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Item #d95may56

Methane Emissions (Watt Committee Rep. 28), A. Williams, Ed., 171 pp., 1995, Ј50 (add Ј5 postage outside the U.K). Contact Alan Williams, Leeds Univ., U.K.

Total British anthropogenic methane emissions are about 5 million tonnes, the largest single source of which is landfills, followed by the agriculture and energy sectors. Offers an improved basis for the current U.K. inventory of methane emissions, and a methodology for future inventories, which can be used under the Climate Convention for the U.K.'s program.

Item #d95may57

The following three reports are available from CSERGE. Each costs $9/Ј5.

Methane Embodied in the International Trade of Commodities: Implications for Global Emissions (GEC 95-04), S. Subak, 24 pp., 1995.

Methane Emissions from Rice and Coarse Fiber Production (GEC 94-08), F. Mudge, N. Adger, 46 pp., 1994.

Methane from the House of Tudor and the Ming Dynasty (GEC 94-06), S. Subak, 20 pp., 1994.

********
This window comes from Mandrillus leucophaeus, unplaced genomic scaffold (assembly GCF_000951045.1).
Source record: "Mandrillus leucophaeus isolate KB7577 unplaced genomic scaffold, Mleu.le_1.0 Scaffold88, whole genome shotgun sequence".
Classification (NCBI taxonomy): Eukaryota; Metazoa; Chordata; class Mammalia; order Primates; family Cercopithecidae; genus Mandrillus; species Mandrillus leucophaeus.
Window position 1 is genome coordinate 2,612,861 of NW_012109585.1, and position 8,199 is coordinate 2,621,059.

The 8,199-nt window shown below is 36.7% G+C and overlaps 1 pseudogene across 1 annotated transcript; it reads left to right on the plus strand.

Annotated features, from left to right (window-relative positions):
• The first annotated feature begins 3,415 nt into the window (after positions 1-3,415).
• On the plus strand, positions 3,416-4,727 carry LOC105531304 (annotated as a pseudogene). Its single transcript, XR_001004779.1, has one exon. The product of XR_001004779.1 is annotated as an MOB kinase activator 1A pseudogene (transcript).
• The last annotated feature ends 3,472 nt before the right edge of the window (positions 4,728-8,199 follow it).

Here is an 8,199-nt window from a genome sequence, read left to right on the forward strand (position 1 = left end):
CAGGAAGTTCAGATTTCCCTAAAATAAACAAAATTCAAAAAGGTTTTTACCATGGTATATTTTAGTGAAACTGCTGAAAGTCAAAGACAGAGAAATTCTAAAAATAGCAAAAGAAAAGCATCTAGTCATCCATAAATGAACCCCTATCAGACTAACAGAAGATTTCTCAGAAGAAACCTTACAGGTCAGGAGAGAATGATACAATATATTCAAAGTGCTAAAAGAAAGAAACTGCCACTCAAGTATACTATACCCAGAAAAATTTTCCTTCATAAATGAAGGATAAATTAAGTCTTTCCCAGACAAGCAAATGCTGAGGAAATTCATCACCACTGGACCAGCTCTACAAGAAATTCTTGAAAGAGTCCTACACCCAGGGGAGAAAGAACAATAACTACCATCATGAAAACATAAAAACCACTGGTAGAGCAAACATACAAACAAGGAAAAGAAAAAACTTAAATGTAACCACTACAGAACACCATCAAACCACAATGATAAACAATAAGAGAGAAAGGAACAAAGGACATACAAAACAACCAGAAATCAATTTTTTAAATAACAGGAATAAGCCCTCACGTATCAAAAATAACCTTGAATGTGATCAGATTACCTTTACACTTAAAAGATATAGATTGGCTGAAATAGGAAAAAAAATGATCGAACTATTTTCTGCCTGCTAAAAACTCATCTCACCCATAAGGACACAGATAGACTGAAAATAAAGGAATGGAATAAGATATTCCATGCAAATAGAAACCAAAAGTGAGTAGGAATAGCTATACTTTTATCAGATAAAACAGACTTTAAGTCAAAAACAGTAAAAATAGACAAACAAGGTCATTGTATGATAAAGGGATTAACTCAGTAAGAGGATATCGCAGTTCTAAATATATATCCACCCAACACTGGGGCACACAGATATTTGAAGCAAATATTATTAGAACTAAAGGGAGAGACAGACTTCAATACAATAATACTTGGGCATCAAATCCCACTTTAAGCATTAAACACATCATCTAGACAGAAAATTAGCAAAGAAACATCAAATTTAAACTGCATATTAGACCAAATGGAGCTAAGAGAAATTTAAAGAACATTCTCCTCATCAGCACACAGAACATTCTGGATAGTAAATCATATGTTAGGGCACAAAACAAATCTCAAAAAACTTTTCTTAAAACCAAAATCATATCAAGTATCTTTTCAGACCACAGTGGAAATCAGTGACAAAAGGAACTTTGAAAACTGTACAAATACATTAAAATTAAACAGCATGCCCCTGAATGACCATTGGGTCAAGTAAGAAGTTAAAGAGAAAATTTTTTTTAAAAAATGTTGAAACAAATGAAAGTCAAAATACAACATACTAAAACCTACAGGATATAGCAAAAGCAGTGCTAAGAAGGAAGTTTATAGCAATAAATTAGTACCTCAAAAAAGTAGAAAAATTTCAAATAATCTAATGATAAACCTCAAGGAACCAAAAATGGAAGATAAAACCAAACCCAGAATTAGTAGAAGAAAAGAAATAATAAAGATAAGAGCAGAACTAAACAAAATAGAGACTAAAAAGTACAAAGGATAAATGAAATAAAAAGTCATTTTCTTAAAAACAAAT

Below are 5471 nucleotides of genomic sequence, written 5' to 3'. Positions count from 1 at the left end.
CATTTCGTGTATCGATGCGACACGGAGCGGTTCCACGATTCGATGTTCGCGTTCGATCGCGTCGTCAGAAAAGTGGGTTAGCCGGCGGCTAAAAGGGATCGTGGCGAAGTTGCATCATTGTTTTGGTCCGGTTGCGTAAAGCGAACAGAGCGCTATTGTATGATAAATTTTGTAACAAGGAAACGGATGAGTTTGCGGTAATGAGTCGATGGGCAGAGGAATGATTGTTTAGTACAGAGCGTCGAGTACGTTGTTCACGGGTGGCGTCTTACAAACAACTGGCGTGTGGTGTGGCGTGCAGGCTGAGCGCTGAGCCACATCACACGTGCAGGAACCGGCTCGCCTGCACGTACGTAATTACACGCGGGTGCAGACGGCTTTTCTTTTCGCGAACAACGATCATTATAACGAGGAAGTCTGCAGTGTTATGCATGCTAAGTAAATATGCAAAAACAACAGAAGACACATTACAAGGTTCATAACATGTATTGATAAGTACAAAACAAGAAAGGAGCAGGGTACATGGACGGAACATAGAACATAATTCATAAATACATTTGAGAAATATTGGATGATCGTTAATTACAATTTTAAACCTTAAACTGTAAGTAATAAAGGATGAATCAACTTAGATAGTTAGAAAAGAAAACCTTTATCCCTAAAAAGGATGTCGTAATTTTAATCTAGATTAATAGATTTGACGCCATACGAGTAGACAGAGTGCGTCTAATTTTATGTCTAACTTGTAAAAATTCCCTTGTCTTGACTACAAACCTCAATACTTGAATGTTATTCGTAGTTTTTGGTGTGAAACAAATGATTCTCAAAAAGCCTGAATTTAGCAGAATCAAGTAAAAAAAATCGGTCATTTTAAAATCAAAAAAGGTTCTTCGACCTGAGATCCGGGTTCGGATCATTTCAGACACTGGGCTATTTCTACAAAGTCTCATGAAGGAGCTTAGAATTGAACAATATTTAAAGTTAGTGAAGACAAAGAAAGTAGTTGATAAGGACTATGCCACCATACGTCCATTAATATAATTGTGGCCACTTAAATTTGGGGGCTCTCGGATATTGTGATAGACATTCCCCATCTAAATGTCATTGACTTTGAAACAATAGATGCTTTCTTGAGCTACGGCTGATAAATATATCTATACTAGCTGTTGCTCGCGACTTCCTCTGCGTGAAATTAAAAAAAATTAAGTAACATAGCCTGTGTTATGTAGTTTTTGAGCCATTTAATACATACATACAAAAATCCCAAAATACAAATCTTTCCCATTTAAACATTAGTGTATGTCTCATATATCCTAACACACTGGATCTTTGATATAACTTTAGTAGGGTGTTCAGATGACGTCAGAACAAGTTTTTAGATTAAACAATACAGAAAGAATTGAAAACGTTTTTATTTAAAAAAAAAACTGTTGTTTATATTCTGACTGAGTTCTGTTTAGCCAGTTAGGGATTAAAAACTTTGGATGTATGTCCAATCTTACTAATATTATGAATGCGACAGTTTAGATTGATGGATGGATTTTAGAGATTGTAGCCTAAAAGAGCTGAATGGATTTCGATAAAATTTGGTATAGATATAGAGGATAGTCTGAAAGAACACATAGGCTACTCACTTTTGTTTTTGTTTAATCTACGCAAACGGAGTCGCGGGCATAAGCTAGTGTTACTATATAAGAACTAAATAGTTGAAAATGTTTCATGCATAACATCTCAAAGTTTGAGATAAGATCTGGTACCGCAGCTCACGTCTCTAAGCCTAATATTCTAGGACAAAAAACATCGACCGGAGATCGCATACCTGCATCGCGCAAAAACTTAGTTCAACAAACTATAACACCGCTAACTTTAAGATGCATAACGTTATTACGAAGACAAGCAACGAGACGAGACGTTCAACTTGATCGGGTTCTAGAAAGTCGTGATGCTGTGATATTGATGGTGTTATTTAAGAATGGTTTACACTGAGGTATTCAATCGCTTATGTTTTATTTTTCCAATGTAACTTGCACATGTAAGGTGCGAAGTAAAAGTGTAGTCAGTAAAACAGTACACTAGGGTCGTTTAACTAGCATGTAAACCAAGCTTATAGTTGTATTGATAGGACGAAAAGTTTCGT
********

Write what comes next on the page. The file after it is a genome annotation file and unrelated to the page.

Item #d95may58

Global Methane and the Coal Industry, Coal Industry Advisory Board, 70 pp., 1994, $24/FF130/DM39 (IEA/OECD).

Of the 25 million tonnes of methane produced from coal mining, only a little more then one million tonnes are exploited for industrial use. Under ideal conditions 60-70% could be recovered; under less favorable conditions, that figure would drop to 30-40%. Obstacles to recovery relate to the economic viability of the coal mine, gas ownership, inconsistent taxation, industrial financial conditions, and availability of technology.

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